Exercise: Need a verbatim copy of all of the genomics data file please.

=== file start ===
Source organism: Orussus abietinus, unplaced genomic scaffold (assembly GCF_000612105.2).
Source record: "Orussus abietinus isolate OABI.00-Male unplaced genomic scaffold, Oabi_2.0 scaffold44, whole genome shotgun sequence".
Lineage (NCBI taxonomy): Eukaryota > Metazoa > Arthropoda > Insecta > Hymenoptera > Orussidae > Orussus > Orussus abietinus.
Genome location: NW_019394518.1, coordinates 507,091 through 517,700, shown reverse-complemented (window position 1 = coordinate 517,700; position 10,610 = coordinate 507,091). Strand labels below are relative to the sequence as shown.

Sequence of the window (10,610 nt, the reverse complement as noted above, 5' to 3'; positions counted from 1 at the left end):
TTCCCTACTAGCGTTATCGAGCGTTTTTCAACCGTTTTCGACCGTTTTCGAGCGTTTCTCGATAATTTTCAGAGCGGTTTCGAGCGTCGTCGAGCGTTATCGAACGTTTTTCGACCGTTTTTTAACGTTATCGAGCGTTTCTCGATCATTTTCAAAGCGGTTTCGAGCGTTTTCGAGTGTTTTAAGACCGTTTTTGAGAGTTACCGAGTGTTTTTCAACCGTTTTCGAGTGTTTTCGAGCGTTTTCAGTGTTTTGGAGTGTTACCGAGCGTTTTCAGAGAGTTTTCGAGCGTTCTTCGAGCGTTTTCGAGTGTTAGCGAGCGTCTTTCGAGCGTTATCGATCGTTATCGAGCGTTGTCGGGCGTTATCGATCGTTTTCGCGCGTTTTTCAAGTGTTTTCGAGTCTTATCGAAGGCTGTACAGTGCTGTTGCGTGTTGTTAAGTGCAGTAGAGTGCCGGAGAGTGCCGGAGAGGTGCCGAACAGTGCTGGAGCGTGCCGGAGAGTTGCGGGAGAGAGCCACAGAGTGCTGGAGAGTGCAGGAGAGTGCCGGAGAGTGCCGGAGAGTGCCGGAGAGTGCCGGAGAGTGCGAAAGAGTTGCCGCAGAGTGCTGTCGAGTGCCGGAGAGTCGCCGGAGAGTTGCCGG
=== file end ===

Source organism: Orussus abietinus, unplaced genomic scaffold (assembly GCF_000612105.2).
Source record: "Orussus abietinus isolate OABI.00-Male unplaced genomic scaffold, Oabi_2.0 scaffold44, whole genome shotgun sequence".
Lineage (NCBI taxonomy): Eukaryota > Metazoa > Arthropoda > Insecta > Hymenoptera > Orussidae > Orussus > Orussus abietinus.
Genome location: NW_019394518.1, coordinates 507,091 through 517,700, shown reverse-complemented (window position 1 = coordinate 517,700; position 10,610 = coordinate 507,091). Strand labels below are relative to the sequence as shown.

Sequence of the window (10,610 nt, the reverse complement as noted above, 5' to 3'; positions counted from 1 at the left end):
TTCCCTACTAGCGTTATCGAGCGTTTTTCAACCGTTTTCGACCGTTTTCGAGCGTTTCTCGATAATTTTCAGAGCGGTTTCGAGCGTCGTCGAGCGTTATCGAACGTTTTTCGACCGTTTTTTAACGTTATCGAGCGTTTCTCGATCATTTTCAAAGCGGTTTCGAGCGTTTTCGAGTGTTTTAAGACCGTTTTTGAGAGTTACCGAGTGTTTTTCAACCGTTTTCGAGTGTTTTCGAGCGTTTTCAGTGTTTTGGAGTGTTACCGAGCGTTTTCAGAGAGTTTTCGAGCGTTCTTCGAGCGTTTTCGAGTGTTAGCGAGCGTCTTTCGAGCGTTATCGATCGTTATCGAGCGTTGTCGGGCGTTATCGATCGTTTTCGCGCGTTTTTCAAGTGTTTTCGAGTCTTATCGAAGGCTGTACAGTGCTGTTGCGTGTTGTTAAGTGCAGTAGAGTGCCGGAGAGTGCCGGAGAGGTGCCGAACAGTGCTGGAGCGTGCCGGAGAGTTGCGGGAGAGAGCCACAGAGTGCTGGAGAGTGCAGGAGAGTGCCGGAGAGTGCCGGAGAGTGCCGGAGAGTGCCGGAGAGTGCGAAAGAGTTGCCGCAGAGTGCTGTCGAGTGCCGGAGAGTCGCCGGAGAGTTGCCGG